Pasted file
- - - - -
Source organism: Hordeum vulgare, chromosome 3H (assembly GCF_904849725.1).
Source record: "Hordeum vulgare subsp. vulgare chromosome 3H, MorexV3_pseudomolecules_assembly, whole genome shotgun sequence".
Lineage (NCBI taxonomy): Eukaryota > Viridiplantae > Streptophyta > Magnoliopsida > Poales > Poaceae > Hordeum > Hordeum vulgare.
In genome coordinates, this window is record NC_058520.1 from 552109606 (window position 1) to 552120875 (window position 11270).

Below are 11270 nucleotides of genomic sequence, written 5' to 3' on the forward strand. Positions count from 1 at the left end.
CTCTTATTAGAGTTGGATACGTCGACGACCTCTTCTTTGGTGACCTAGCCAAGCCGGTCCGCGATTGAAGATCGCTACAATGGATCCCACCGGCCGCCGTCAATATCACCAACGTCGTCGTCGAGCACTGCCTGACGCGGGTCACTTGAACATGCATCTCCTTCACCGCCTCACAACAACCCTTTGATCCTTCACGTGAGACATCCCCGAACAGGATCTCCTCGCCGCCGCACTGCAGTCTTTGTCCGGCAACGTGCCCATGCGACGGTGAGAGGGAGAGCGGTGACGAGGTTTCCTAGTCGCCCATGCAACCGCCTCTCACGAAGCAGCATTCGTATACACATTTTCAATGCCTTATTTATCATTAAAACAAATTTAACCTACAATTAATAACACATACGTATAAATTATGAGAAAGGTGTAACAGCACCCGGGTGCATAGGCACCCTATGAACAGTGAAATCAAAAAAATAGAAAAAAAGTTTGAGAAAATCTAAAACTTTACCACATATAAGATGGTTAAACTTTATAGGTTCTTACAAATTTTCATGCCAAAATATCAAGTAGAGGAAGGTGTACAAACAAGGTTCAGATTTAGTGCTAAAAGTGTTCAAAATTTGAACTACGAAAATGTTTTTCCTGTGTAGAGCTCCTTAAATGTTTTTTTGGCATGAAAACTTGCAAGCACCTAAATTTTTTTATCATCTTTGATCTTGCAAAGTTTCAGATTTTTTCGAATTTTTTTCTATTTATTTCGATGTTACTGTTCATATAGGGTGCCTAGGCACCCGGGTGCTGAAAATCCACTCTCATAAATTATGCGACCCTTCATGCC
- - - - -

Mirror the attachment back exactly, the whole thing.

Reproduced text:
Source organism: Hordeum vulgare, chromosome 3H (assembly GCF_904849725.1).
Source record: "Hordeum vulgare subsp. vulgare chromosome 3H, MorexV3_pseudomolecules_assembly, whole genome shotgun sequence".
Lineage (NCBI taxonomy): Eukaryota > Viridiplantae > Streptophyta > Magnoliopsida > Poales > Poaceae > Hordeum > Hordeum vulgare.
In genome coordinates, this window is record NC_058520.1 from 552109606 (window position 1) to 552120875 (window position 11270).

Below are 11270 nucleotides of genomic sequence, written 5' to 3' on the forward strand. Positions count from 1 at the left end.
CTCTTATTAGAGTTGGATACGTCGACGACCTCTTCTTTGGTGACCTAGCCAAGCCGGTCCGCGATTGAAGATCGCTACAATGGATCCCACCGGCCGCCGTCAATATCACCAACGTCGTCGTCGAGCACTGCCTGACGCGGGTCACTTGAACATGCATCTCCTTCACCGCCTCACAACAACCCTTTGATCCTTCACGTGAGACATCCCCGAACAGGATCTCCTCGCCGCCGCACTGCAGTCTTTGTCCGGCAACGTGCCCATGCGACGGTGAGAGGGAGAGCGGTGACGAGGTTTCCTAGTCGCCCATGCAACCGCCTCTCACGAAGCAGCATTCGTATACACATTTTCAATGCCTTATTTATCATTAAAACAAATTTAACCTACAATTAATAACACATACGTATAAATTATGAGAAAGGTGTAACAGCACCCGGGTGCATAGGCACCCTATGAACAGTGAAATCAAAAAAATAGAAAAAAAGTTTGAGAAAATCTAAAACTTTACCACATATAAGATGGTTAAACTTTATAGGTTCTTACAAATTTTCATGCCAAAATATCAAGTAGAGGAAGGTGTACAAACAAGGTTCAGATTTAGTGCTAAAAGTGTTCAAAATTTGAACTACGAAAATGTTTTTCCTGTGTAGAGCTCCTTAAATGTTTTTTTGGCATGAAAACTTGCAAGCACCTAAATTTTTTTATCATCTTTGATCTTGCAAAGTTTCAGATTTTTTCGAATTTTTTTCTATTTATTTCGATGTTACTGTTCATATAGGGTGCCTAGGCACCCGGGTGCTGAAAATCCACTCTCATAAATTATGCGACCCTTCATGCC